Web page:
Environment

One of the world's last pristine marine environments is in danger

Environmental groups such as Greenpeace are fighting to save the Great Australian Bight.

Image: © Michaela Skovranova/Greenpeace

Image: © Michaela Skovranova/Greenpeace

While the Great Barrier Reef is often regarded as Australia’s great ecological wonder, the country has a marine environment teeming with even more wildlife to the south — and it’s facing a potentially existential threat.

The Great Australian Bight is a vast open bay off the southern coast of Australia that encompasses vast underwater forests and reefs, thousands of species, massive schools of fish, breeding grounds for rare whales and mammals, and much more.

By the end of the year, however, it could be dotted with oil rigs. The Australian government has approved oil drilling permits for the region, and the Norwegian company Equinor (formerly Statoil) plans to begin the drilling process by October.

Environmental groups such as Greenpeace are fighting to save the Great Australian Bight. They’re urging the Australian government to rescind their oil drilling permits and enact strong environmental regulations to guard the bay against extraction efforts.

Recently, Greenpeace deployed the Rainbow Warrior III to document the bight’s ecological beauty. A team of conservationists, scientists, and photographers set out to capture underwater scenes of coral reefs, sea weeds, sea lions, mollusks, coral, sea urchins, and various fish — 85% of the species found in the area are not found anywhere else in the world.

The bight supplies around a quarter of Australia’s fish, supports a vibrant eco-tourism industry, and acts as a key buffer against climate change.

The Greenpeace team highlighted the fact that the bight is one of the last remaining breeding grounds for the endangered southern right whale, and around 37 dolphin and whale species rely on the region's unique conditions to thrive. Because of its proximity to Antarctica, the bay receives currents of cold water from the south and warm water from other directions, which allow rare coral reef systems to flourish.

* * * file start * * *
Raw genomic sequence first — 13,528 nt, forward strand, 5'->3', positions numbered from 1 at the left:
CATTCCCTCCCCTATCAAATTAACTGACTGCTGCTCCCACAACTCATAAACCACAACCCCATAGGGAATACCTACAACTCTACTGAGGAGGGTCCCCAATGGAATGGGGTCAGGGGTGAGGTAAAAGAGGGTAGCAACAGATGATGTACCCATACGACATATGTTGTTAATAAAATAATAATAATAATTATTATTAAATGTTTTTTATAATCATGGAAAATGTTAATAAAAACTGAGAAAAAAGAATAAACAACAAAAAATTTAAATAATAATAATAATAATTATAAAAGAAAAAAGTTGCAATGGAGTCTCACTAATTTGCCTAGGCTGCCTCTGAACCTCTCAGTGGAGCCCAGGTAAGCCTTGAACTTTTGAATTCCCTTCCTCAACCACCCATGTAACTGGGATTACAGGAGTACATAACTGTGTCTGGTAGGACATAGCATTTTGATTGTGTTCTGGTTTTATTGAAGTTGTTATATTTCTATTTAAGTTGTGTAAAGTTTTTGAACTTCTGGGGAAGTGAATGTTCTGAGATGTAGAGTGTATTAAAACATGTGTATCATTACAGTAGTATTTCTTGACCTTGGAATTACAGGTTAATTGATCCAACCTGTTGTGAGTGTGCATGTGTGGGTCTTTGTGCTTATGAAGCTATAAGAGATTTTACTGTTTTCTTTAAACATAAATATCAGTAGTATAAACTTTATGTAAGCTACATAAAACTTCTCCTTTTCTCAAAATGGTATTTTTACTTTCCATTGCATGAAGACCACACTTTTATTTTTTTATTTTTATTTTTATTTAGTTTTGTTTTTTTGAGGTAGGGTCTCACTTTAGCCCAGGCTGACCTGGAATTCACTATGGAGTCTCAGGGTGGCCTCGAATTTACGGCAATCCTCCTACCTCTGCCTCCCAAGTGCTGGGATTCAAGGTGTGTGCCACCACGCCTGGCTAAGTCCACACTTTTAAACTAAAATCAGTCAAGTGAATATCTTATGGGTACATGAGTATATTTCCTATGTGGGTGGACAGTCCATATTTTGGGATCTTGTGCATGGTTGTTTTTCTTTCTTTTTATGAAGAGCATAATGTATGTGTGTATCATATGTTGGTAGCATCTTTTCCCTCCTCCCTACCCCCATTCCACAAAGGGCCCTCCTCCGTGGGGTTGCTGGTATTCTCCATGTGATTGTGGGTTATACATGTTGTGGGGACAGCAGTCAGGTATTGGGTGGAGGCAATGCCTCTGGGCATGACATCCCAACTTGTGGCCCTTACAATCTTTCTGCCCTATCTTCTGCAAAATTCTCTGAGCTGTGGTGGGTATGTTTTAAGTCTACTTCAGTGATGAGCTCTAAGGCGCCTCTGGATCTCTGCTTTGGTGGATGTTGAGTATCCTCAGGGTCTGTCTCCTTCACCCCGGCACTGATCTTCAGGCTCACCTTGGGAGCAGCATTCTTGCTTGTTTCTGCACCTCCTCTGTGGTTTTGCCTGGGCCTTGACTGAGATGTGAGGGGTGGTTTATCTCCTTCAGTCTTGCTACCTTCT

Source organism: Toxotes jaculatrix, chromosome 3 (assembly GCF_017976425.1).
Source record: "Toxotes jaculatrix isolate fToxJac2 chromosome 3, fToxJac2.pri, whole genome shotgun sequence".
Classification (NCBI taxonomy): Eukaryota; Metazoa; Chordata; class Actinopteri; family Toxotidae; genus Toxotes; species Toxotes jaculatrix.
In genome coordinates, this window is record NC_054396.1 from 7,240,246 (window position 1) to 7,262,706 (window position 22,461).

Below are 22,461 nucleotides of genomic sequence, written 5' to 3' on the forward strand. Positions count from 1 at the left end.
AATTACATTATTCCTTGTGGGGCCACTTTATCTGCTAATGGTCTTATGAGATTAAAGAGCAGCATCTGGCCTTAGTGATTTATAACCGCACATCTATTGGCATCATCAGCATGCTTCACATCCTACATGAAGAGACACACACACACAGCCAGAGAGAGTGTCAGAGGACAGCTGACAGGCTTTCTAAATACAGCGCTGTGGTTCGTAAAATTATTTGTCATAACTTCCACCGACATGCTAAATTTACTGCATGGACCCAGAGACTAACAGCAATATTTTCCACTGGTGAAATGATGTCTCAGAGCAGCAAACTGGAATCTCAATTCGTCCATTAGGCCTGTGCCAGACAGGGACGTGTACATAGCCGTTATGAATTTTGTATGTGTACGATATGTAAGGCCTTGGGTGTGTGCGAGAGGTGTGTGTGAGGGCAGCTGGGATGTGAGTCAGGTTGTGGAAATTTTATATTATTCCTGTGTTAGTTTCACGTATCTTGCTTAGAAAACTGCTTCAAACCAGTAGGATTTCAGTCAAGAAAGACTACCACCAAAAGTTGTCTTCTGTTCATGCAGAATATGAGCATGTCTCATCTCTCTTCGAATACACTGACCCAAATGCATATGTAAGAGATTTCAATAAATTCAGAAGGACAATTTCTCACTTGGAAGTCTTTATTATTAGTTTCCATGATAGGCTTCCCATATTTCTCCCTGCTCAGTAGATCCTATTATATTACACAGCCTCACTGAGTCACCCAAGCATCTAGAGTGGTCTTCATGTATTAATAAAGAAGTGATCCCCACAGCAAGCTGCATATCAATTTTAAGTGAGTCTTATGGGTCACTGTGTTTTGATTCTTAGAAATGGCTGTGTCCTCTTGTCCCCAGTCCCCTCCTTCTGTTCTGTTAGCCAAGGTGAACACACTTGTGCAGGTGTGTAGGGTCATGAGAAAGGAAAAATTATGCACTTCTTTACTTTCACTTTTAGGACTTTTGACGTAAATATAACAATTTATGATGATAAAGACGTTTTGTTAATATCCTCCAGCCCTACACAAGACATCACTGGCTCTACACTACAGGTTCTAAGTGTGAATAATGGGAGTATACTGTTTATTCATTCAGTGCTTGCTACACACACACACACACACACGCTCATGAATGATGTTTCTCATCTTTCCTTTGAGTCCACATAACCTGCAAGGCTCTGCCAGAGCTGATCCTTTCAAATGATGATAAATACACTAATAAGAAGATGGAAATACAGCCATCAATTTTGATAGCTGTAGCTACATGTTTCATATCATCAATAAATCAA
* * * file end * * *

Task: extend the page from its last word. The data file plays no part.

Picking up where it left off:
Greenpeace has also been mounting a digital campaign to generate support for the protection of the area and has garnered hundreds of thousands of petition signatures.

The goal, according to Pelle, is to get the government to change course and champion the region's protection, an outcome that could become more possible after the upcoming elections if candidates who support climate action become elected.

First, the Great Australian Bight has never been drilled before and drilling operations are likely to face a range of challenges, such as rough waters, storms, and a lack of support infrastructure.

Protecting the Great Australian Bight also fits within the larger framework of climate action revolving around the Paris climate agreement. Rather than searching for new oil fields that would contribute greenhouse gases to the environment, Pelle argues, countries should be aggressively investing in clean energy alternatives to prevent terrible environmental consequences from occurring.

The campaign to halt the drilling could gain a key ally in the surfing community, which travels to the bight’s coastline each year for the area’s famed waves.

Source